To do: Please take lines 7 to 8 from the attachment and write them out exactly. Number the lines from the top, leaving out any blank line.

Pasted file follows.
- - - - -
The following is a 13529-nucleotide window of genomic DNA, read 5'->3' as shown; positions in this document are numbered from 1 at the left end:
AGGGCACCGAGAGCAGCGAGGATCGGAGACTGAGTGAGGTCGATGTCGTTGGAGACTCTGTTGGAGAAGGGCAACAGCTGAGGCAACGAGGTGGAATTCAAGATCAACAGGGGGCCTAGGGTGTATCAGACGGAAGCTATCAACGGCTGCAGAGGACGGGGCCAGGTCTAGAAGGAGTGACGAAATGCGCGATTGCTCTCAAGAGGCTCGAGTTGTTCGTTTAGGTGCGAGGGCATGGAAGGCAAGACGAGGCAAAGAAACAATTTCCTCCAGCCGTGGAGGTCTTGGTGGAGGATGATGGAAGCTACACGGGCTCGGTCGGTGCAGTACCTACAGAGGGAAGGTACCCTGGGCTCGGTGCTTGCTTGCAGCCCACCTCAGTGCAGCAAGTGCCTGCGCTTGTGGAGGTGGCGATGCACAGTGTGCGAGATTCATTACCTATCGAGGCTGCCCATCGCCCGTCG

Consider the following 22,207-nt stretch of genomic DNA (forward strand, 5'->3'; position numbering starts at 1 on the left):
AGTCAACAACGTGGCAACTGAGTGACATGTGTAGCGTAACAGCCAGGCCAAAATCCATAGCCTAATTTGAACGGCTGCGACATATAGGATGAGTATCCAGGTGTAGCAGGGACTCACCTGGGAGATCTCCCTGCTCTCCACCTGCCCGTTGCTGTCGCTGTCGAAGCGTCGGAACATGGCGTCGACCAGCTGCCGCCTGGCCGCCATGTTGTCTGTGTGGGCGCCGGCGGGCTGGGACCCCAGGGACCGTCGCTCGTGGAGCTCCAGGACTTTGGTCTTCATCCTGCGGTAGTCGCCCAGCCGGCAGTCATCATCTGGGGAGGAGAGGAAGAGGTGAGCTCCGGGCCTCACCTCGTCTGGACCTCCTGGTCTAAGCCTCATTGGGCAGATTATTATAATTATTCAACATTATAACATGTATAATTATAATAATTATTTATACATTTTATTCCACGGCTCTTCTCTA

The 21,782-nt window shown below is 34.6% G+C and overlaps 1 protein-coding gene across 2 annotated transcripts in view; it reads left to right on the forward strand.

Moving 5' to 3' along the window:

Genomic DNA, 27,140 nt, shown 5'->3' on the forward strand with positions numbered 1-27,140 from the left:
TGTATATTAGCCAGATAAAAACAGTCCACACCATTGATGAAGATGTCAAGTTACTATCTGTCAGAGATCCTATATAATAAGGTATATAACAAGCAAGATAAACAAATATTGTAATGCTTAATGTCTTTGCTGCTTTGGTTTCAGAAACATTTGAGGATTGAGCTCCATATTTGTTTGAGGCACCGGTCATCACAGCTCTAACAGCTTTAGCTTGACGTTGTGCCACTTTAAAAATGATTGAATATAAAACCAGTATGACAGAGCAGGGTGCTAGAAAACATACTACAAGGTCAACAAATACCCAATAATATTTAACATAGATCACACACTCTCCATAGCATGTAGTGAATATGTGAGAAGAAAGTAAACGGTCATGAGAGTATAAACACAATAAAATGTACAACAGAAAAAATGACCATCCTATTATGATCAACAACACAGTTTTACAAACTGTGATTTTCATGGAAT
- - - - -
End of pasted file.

Genomic DNA, 27,140 nt, shown 5'->3' on the forward strand with positions numbered 1-27,140 from the left:
TGTATATTAGCCAGATAAAAACAGTCCACACCATTGATGAAGATGTCAAGTTACTATCTGTCAGAGATCCTATATAATAAGGTATATAACAAGCAAGATAAACAAATATTGTAATGCTTAATGTCTTTGCTGCTTTGGTTTCAGAAACATTTGAGGATTGAGCTCCATATTTGTTTGAGGCACCGGTCATCACAGCTCTAACAGCTTTAGCTTGACGTTGTGCCACTTTAAAAATGATTGAATATAAAACCAGTATGACAGAGCAGGGTGCTAGAAAACATACTACAAGGTCAACAAATACCCAATAATATTTAACATAGATCACACACTCTCCATAGCATGTAGTGAATATGTGAGAAGAAAGTAAACGGTCATGAGAGTATAAACACAATAAAATGTACAACAGAAAAAATGACCATCCTATTATGATCAACAACACAGTTTTACAAACTGTGATTTTCATGGAAT